April 15, 2002
Professors leave legacy of care
Two long-time professors at California
State University, Sacramento have made bequests to the University
that will have significant and lasting impact.
Chien Yuan Hu, physics, and Marda West, biological sciences,
are the most recent professors to help students through donations
from their estates.
Hu, who retired in 1992 from the physics department after
26 years, recently passed away at age 73. He left his estate,
nearly $2 million, to create a legacy that will impact not
only the physics department but his area of scholarship.
West, who passed away at 61 following a 35-year campus career,
donated the bulk of her six-figure estate to the department
of biological sciences to continue to help students.
Hu first donated a piece of property
for an endowed scholarship. The scholarship rewards excellence
by supporting a student with straight As in physics. Students
with a 3.8 GPA or above may qualify for a portion of the fund
if no other student is fully qualified.
Seeing what a difference he personally could make through
bequeathing his assets, he arranged for the rest of his estate
to benefit specific projects that he chose.
In addition to the scholarship some of the endowment's incomes
will be used to purchase a Foucault pendulum to hang in the
new Science II building when it is constructed. Funds will
also be used to purchase instructional and demonstration equipment
and to support laboratory renovations, providing students
with state-of-the-art experience and preparation.
"He wanted students to have opportunities to work on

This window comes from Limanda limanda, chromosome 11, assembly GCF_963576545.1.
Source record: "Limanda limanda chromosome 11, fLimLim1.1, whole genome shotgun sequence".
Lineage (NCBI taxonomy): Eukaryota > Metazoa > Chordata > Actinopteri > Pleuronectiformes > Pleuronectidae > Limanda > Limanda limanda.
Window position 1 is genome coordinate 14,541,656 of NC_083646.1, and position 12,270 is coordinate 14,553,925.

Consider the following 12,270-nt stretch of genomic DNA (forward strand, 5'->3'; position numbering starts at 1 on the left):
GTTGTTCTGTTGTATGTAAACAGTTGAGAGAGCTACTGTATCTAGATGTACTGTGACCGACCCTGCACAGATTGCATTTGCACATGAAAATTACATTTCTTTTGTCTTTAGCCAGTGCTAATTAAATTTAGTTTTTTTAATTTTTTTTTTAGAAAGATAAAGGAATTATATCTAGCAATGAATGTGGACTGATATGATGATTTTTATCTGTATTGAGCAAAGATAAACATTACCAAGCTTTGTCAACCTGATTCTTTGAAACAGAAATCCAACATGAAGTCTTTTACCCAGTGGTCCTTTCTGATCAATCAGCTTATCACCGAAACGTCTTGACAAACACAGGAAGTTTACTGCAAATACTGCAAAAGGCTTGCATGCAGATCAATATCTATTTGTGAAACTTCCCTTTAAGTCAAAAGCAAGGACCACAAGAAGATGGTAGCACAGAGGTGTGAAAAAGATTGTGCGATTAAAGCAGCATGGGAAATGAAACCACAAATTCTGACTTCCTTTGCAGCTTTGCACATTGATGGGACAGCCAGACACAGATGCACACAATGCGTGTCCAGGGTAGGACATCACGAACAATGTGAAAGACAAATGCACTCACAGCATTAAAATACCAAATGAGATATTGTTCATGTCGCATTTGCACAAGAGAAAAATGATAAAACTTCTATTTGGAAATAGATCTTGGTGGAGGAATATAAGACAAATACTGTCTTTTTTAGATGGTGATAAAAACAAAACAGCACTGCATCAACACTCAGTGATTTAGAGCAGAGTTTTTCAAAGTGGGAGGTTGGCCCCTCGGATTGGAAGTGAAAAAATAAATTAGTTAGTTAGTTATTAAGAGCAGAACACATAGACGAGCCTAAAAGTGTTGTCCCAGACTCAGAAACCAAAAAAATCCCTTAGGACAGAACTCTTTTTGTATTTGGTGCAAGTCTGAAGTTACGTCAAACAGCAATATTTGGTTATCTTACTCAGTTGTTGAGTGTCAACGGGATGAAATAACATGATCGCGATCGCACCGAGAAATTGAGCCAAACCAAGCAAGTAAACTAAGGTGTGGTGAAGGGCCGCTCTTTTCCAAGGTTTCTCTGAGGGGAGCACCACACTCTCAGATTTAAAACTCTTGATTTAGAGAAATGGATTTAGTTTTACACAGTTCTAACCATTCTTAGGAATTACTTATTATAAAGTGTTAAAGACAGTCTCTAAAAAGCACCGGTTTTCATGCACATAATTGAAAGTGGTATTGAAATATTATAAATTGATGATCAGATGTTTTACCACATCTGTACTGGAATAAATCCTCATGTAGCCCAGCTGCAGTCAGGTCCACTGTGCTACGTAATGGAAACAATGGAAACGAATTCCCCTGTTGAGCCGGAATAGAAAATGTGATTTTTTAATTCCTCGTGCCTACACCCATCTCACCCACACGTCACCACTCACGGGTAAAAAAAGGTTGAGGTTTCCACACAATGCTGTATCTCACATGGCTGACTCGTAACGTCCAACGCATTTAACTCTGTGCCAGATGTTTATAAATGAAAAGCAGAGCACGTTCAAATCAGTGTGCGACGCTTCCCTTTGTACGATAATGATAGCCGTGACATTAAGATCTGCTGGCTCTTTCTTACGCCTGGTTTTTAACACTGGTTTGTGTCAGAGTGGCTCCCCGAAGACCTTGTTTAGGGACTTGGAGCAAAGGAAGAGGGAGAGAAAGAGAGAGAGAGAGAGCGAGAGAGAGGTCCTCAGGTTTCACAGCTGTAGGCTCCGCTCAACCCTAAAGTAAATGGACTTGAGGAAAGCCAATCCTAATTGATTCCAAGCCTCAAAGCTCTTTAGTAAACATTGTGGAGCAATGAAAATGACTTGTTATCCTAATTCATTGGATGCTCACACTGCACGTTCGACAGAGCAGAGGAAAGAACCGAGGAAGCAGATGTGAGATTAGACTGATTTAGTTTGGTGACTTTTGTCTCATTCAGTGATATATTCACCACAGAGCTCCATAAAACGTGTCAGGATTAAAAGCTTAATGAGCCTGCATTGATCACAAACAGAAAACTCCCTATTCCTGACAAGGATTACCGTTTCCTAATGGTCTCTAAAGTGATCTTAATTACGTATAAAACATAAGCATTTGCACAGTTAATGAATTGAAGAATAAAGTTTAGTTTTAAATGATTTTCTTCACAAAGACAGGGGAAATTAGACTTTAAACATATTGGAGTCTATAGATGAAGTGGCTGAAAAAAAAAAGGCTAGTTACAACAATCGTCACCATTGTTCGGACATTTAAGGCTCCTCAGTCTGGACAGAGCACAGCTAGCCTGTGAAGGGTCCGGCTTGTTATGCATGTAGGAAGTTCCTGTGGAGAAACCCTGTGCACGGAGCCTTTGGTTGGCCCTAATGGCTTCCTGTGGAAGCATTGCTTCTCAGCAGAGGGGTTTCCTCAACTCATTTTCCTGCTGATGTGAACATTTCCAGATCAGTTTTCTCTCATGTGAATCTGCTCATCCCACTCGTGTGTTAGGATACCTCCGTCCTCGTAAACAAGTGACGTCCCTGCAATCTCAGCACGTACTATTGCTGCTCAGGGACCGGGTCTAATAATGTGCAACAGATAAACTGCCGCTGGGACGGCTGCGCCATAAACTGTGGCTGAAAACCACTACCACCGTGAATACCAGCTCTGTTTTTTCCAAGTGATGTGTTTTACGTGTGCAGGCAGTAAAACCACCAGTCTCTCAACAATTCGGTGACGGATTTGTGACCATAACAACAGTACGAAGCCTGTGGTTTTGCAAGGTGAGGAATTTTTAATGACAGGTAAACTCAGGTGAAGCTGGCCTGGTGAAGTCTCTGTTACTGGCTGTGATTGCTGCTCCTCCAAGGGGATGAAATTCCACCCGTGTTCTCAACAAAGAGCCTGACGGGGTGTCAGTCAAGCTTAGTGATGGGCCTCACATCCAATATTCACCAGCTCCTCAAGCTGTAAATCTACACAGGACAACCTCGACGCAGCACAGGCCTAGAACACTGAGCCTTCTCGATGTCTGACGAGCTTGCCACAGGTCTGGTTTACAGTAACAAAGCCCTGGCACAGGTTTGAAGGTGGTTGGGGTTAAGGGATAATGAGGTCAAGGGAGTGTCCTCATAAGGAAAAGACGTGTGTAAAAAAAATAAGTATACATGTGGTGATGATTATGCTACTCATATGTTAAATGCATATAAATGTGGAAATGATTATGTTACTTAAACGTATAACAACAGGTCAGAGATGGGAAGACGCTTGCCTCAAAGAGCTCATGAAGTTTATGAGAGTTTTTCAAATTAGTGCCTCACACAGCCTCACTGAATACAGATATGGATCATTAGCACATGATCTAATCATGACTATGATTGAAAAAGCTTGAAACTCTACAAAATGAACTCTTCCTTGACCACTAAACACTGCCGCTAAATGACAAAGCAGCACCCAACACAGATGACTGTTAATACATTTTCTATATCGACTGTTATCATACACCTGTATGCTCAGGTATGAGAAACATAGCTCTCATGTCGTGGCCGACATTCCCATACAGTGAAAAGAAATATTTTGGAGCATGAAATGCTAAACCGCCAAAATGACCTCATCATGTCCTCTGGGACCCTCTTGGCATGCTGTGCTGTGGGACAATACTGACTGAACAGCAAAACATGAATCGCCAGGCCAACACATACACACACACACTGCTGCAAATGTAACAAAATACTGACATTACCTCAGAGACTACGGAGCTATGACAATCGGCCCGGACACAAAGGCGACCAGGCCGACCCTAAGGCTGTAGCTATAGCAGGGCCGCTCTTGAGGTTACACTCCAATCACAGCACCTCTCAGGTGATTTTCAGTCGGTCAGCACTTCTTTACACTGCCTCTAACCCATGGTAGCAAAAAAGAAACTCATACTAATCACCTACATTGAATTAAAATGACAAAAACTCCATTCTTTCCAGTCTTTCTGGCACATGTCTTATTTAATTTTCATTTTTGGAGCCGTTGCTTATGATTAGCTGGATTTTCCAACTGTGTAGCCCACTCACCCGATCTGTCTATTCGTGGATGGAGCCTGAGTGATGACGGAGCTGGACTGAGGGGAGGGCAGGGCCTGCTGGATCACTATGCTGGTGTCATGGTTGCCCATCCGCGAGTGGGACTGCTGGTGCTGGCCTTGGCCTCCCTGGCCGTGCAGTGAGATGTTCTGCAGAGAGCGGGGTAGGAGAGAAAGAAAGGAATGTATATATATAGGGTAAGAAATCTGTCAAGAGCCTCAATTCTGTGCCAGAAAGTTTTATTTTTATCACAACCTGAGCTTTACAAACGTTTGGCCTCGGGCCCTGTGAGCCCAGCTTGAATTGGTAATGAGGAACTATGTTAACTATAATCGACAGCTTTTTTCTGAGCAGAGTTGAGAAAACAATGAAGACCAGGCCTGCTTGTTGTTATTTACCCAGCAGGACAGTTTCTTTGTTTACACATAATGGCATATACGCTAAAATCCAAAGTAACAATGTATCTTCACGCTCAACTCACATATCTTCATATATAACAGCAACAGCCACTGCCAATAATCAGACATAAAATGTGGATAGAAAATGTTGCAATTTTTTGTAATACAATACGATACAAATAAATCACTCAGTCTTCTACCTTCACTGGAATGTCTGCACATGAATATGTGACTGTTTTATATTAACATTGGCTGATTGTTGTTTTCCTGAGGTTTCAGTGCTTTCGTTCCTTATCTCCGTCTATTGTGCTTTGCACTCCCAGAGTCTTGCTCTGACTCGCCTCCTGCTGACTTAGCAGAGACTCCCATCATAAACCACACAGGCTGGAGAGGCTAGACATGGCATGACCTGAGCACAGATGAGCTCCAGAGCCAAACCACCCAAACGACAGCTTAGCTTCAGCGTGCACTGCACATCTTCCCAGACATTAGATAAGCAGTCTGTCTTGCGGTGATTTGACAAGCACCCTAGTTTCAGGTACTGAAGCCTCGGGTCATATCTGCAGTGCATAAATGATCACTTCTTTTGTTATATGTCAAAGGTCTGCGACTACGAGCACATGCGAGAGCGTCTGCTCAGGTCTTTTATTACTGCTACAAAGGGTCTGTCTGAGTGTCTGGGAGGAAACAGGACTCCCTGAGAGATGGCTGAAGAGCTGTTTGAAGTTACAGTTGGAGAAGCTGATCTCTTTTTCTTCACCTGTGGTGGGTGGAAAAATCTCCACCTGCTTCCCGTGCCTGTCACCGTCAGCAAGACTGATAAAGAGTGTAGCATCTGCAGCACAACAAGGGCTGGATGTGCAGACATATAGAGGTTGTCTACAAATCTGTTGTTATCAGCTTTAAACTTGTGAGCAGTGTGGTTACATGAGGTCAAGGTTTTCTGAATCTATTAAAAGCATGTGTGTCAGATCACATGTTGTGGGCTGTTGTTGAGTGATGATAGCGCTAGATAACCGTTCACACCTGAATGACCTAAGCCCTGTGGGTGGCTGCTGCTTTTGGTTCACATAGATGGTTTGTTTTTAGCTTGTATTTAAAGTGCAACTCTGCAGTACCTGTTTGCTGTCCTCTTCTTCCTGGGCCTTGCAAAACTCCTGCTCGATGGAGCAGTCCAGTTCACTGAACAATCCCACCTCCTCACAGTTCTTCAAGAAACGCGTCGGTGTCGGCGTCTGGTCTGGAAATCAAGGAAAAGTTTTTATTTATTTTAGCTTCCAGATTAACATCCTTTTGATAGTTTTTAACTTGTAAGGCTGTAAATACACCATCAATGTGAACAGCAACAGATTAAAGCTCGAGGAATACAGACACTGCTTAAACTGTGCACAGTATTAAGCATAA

the best equipment, and faculty to have what they need to
do their work in physics," said Marion O'Leary, dean
of the College of Natural Sciences and Mathematics.
Hu regularly rode a bicycle to class and his car was a classic
Ford Mustang, which he willed to the Towe Auto Museum. He
was born in China in 1927 and passed away in December 2001.
He received his degree in philosophy in Taiwan, where he had
fled from China. He received his master's degree and doctorate
in physics from the University of Missouri.
Marda West often said that her life centered
around her students and her animal friends on campus. She
was always a strong advocate for campus animals, including
the chickens -- and is often referred to as "the mother
of the chickens" for all the care and nurturing that
she gave to them and their broods when they first arrived.
She had pet names for many of them.
O'Leary said, "She also knew the squirrels. She hand-fed
them; it was part of her afternoon routine.
"Giving was a tradition with her. She had helped students
individually for many years and she had helped support the
animals over the years," said O'Leary.
West wanted to do something meaningful with her estate and
wanted to leave something to the department, especially for
the students and the animals. She arranged to have her estate
- including her truck - go to the biology department. The
funds will be used for endowed scholarships and equipment
to benefit the department.
Although vehicles rarely are accepted by the University, the
truck has special meaning to many in the department because
West used it each week to collect fresh plant specimens for
one of her labs. Today, under the care of graduate students,
the truck is still making those trips.
West joined the faculty in 1966. She earned her undergraduate
degree from what is now California State University, Long
Beach, and a master's degree and doctorate from the University
of California, Los Angeles.
More information about giving a gift to CSUS is available
at (916) 278-6989 or www.csus.edu/pubaf/givingagift.
Additional media assistance is available at (916) 278-6156.
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public affairs at (916) 278-6156. For ticketed events, call
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